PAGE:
Unfortunately, we learn little from these debates in de Laet’s article as anthropology is somewhat homogenized, firstly through the prevalence of the concept of culture, and later that of practice. However, anthropology, as I will argue below, is a heterogeneous project. Recognizing this not only makes it hard to claim that “anthropology is social epistemology”, but also invites empirical-conceptual innovation as opposed to affirming that science is culture (in culture).
At least since the crisis of representation in the 1980’s, anthropology has critiqued and deconstructed the concept of culture (Wagner 1981; Liep and Olwig 1994, 7-21), yet de Laet emphasizes this concept as a central contribution from anthropology to STS. While she does hint at some problematic aspects of the concept (2012, 422), she writes that it is “effective: it works” (2012, 422). The question is ‘for whom’ and ‘in which way’. For de Laet, it ‘works’ in relation to teaching her engineer students to look differently at science and discover its social aspects. While this pedagogical contribution is undoubtedly important I do not think that it does full justice to the question of how anthropology has inspired (and continues to inspire) STS.
The recent anthropological debate about the distinction between ontology and culture provides such inspiration (Carrithers et al. 2010, 152-200; Henare, Holbraad, and Wastell 2007). This debate is especially interesting considering how de Laet herself emphasizes both concepts. The anthropological debate regards to what extent an ‘ontological turn’ in anthropology also means ‘turning away from’ culture. The argument is more or less that culture is an epistemological approach, tending to questions of representation and knowledge of ‘one world’, whereas an ontological approach takes as its starting point that multiple realities or worlds exist (Carrithers et al. 2010). Anthropologists thus usually introduce the term of ontology (or rather, ontologies) in opposition to culture. As anthropologist Matthei Candea writes, depicting this turn, “the study of culture is cast as merely the study of meaning and interpretation, of people’s episteme” (Carrithers et al. 2010, 173). Anthropology, in this stream of argument is neither a question of “writing culture” (cf. Clifford and Marcus 1986) nor of “applying analytical concepts to ethnographic data” (Holbraad 2010, 180). As I will discuss to below, the ontological turn entails different implications for anthropological concepts. Although this turn to ontology has (unsurprisingly) been criticized for reducing the richness of the concept of culture (Carrithers et al. 2010), the difference between these two concepts is nevertheless an important anthropological debate, a difference that is somewhat concealed in de Laet’s account.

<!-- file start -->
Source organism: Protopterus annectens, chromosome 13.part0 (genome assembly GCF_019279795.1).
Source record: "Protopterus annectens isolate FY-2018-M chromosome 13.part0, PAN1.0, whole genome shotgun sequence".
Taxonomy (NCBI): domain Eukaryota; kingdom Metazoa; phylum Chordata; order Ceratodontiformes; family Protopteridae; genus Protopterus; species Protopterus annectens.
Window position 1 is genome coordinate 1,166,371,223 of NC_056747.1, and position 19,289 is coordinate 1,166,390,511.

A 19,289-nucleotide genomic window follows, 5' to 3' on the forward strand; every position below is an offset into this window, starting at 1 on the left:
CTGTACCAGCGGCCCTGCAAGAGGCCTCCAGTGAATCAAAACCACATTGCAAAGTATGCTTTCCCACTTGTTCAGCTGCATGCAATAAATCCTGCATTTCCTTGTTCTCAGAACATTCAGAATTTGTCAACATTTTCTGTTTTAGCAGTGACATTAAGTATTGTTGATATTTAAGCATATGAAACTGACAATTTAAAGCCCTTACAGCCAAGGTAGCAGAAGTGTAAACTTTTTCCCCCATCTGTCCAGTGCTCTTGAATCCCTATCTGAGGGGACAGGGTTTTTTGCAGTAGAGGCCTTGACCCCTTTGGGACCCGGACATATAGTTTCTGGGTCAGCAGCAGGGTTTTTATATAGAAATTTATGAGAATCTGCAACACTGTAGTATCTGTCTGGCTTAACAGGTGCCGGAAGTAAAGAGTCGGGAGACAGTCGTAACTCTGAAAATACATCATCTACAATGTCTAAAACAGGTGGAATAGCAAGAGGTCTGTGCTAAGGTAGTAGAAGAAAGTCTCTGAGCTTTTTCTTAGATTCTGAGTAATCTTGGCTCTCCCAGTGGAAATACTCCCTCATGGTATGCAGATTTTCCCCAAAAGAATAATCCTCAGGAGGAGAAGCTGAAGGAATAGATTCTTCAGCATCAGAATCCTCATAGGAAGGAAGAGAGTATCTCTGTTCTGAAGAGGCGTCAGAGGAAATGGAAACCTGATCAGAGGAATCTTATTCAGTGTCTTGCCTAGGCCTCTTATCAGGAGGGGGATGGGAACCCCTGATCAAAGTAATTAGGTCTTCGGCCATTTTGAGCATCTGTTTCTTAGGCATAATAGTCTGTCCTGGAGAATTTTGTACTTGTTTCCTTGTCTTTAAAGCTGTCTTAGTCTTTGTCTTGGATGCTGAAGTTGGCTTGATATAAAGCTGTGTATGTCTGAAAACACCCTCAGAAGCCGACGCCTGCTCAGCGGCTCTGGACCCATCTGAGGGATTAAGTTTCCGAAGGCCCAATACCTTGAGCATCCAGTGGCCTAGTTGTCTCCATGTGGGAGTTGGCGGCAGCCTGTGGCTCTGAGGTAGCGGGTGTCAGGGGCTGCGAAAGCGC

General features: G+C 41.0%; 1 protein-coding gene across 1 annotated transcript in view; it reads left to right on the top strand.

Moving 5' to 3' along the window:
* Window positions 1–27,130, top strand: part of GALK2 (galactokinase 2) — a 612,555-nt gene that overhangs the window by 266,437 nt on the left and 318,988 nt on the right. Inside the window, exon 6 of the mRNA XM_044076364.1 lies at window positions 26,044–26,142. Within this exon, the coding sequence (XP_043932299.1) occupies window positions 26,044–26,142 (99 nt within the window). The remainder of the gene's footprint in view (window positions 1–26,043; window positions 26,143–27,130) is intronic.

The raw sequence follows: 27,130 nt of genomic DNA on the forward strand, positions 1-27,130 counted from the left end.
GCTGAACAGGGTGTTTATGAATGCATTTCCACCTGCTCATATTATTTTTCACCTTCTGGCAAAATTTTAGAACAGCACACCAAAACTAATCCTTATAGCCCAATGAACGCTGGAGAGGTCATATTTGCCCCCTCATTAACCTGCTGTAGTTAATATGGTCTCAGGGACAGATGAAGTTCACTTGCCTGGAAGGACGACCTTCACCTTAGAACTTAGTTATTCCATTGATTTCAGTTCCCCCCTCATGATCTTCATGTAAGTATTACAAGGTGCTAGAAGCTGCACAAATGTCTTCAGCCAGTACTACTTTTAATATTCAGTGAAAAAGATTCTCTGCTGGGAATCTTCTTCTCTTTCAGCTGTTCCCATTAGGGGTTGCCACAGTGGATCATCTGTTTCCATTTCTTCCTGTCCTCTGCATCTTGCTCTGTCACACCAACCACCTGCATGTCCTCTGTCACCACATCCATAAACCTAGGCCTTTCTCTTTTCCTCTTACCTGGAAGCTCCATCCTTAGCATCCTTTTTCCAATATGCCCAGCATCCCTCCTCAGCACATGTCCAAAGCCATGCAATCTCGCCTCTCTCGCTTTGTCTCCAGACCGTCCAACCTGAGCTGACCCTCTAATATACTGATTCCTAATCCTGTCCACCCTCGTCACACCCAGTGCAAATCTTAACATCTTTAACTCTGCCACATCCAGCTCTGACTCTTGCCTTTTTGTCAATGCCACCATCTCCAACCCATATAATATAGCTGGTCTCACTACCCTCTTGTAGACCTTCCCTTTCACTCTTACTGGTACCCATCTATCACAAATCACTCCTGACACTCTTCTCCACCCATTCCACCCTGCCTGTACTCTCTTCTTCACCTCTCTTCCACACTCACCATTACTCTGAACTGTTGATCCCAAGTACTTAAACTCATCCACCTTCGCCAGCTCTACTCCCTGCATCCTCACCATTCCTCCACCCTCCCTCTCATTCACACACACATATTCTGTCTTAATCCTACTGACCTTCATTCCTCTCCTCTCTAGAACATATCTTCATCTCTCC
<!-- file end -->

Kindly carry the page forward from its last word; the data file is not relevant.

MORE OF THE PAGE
A similar point can be made about de Laet’s comment on anthropology and practice. In her conclusion, she detects a shift in “anthropological renderings” towards seeing “knowing emerge as practice, and anthropological inquiry as an investigation of how knowing is done” (2012, 429, her emphasis). This she claims, is what “anthropologists have been doing … for a very long time” (2012, 430). Interestingly, several anthropologists actually criticize (practice studies) in STS for this exact move: if everything is seen as “practice”, informants’ own thinking and agency may be downplayed (Henare, Holbraad, and Wastell 2007; Holbraad 2004, 1-27; Miyazaki 2013; Strathern 2011, 87-103).
In sum, I do not think that a general anthropological position exists — certainly not in connection to the question of how culture is related to ontology or what the implications and importance are of practice studies.
To be fair, when de Laet actually makes references to “ontology”, she does so not through anthropologists but through philosopher and STS scholar Annemarie Mol’s ‘empirical philosophy’, which entails a somewhat different concept of ontology than the current ontological turn in anthropology (Gad, Jensen, and Winthereik 2014, 1-24). However, comments are also warranted on the relationship between Mol’s “version” of ontology and the concept of culture.